AbstractThe presented dissertation has aimed to assess the contribution that the most
prevalent commercial buildings within the city centre postcode areas of two Scottish cities make to electrical energy usage and thereby their carbon dioxide emission. Using the Scottish Assessors Association produced information about the rateable sites, CIBSE benchmarking for energy consumption for existing commercial buildings and an estimation of the individual building floor area, by extrapolation of reported English and Welsh rateable values/m2 (RV/m2), it has been possible to estimate the energy consumption for the most prevalent commercial building types within the central post code areas of two widely different cities, Glasgow and Inverness. The estimated city centre average RV/m2 for Glasgow was £180 while the Glasgow regional average was £79/m2. For Inverness the centre and regional values were £110 and £47/m2 respectively.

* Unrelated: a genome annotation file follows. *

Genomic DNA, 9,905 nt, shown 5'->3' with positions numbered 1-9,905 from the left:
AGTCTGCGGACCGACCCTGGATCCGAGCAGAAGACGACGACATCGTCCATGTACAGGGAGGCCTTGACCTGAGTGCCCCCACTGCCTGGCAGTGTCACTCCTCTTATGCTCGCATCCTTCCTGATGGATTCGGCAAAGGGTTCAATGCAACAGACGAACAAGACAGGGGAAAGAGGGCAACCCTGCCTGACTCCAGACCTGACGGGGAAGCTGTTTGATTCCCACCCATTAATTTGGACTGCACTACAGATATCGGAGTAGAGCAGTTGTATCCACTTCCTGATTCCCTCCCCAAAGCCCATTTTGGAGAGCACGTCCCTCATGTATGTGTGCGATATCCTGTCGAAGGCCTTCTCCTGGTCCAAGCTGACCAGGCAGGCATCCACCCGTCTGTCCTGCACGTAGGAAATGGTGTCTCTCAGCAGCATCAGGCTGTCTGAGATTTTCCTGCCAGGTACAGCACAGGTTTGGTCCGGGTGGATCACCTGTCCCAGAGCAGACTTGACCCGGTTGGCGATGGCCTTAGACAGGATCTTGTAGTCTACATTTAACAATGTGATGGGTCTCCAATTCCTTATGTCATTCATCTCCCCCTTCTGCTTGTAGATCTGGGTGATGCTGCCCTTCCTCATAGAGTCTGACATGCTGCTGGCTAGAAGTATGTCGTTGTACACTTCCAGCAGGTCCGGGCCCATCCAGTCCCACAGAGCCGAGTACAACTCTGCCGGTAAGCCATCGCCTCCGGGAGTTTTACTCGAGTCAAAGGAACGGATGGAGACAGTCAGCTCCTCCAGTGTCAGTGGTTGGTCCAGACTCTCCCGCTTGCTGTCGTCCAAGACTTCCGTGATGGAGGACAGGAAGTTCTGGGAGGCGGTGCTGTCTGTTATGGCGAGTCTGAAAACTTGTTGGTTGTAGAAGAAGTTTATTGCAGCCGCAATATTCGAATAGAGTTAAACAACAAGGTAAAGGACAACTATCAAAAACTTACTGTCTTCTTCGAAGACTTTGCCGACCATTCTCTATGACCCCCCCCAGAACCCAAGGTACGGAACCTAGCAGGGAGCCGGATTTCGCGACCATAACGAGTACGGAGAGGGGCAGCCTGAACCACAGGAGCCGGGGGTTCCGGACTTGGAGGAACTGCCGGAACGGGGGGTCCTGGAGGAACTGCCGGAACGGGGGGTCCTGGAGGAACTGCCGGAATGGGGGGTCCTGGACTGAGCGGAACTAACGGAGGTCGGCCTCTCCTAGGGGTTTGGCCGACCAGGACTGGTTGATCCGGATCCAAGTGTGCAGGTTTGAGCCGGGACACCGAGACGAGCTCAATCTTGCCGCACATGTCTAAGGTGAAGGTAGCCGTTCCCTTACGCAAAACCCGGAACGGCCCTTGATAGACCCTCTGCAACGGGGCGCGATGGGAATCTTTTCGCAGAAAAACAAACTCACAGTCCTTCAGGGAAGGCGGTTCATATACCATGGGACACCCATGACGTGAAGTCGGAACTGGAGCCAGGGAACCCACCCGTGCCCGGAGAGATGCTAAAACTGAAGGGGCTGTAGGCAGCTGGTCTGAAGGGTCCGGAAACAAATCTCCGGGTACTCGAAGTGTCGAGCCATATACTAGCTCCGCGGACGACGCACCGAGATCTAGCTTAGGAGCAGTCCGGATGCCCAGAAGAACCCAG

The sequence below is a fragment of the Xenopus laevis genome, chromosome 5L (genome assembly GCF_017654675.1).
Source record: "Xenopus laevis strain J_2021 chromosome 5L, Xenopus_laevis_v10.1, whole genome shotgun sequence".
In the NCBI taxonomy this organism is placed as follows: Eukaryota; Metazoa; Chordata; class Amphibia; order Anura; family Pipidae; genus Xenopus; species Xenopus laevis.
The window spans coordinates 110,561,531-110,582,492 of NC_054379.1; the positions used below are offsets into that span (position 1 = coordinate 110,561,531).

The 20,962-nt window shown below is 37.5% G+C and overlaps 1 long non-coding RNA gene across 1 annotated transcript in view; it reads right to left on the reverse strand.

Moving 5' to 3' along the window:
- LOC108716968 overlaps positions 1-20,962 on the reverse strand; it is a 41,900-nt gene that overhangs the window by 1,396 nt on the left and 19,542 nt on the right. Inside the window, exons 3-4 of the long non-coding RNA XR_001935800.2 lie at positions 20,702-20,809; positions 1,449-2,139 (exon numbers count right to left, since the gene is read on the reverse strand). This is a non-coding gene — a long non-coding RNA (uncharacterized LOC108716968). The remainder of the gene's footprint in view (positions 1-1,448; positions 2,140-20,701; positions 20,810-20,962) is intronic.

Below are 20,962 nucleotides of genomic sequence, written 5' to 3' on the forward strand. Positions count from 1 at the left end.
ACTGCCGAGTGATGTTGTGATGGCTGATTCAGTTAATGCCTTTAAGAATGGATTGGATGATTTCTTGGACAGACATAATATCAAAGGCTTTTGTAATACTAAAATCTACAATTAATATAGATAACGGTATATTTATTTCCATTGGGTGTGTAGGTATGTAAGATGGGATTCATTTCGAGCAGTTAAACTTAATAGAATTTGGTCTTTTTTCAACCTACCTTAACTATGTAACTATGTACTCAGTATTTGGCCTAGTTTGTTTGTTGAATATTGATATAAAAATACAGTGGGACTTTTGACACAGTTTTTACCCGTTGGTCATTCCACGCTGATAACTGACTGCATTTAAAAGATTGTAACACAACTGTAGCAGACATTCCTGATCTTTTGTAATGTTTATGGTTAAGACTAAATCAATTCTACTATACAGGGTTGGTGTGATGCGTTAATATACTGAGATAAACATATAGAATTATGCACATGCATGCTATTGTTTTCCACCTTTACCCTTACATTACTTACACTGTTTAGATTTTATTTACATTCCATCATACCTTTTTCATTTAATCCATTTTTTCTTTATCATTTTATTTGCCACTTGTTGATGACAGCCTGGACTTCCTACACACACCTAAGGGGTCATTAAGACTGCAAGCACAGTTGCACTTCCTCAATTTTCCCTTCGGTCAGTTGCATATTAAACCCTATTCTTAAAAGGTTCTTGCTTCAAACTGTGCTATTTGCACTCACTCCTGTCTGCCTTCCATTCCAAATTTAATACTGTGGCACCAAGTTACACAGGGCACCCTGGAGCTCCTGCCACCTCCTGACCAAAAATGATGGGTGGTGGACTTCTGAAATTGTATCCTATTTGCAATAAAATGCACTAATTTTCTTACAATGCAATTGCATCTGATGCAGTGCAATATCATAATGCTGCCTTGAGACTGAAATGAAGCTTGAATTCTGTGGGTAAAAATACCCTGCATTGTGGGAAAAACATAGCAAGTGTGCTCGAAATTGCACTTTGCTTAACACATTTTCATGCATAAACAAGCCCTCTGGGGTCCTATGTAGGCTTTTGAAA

In both cities, of the most prevalent commercial buildings, shops and offices
dominated the energy demand profile. For Inverness postal areas IV1 and IV2 they were responsible for 75% and 85% respectively. For Glasgow G1 and G2 which geographically are much smaller areas shops and offices were responsible for 91% and 93% of the energy demand in those postal districts.
The outcome was that it was possible to present an estimate of the energy usage of groups of commercial building types and in certain instances individual premises in specific post code areas.
The conclusion was that this approach could be integrated into a refined version of the Greenspace GIS carbon mapping model.
|Date of Award||31 Jul 2012|
|Supervisor||Neil Finlayson (Supervisor), Frank Rennie (Supervisor) & Colin Porteus (Supervisor)|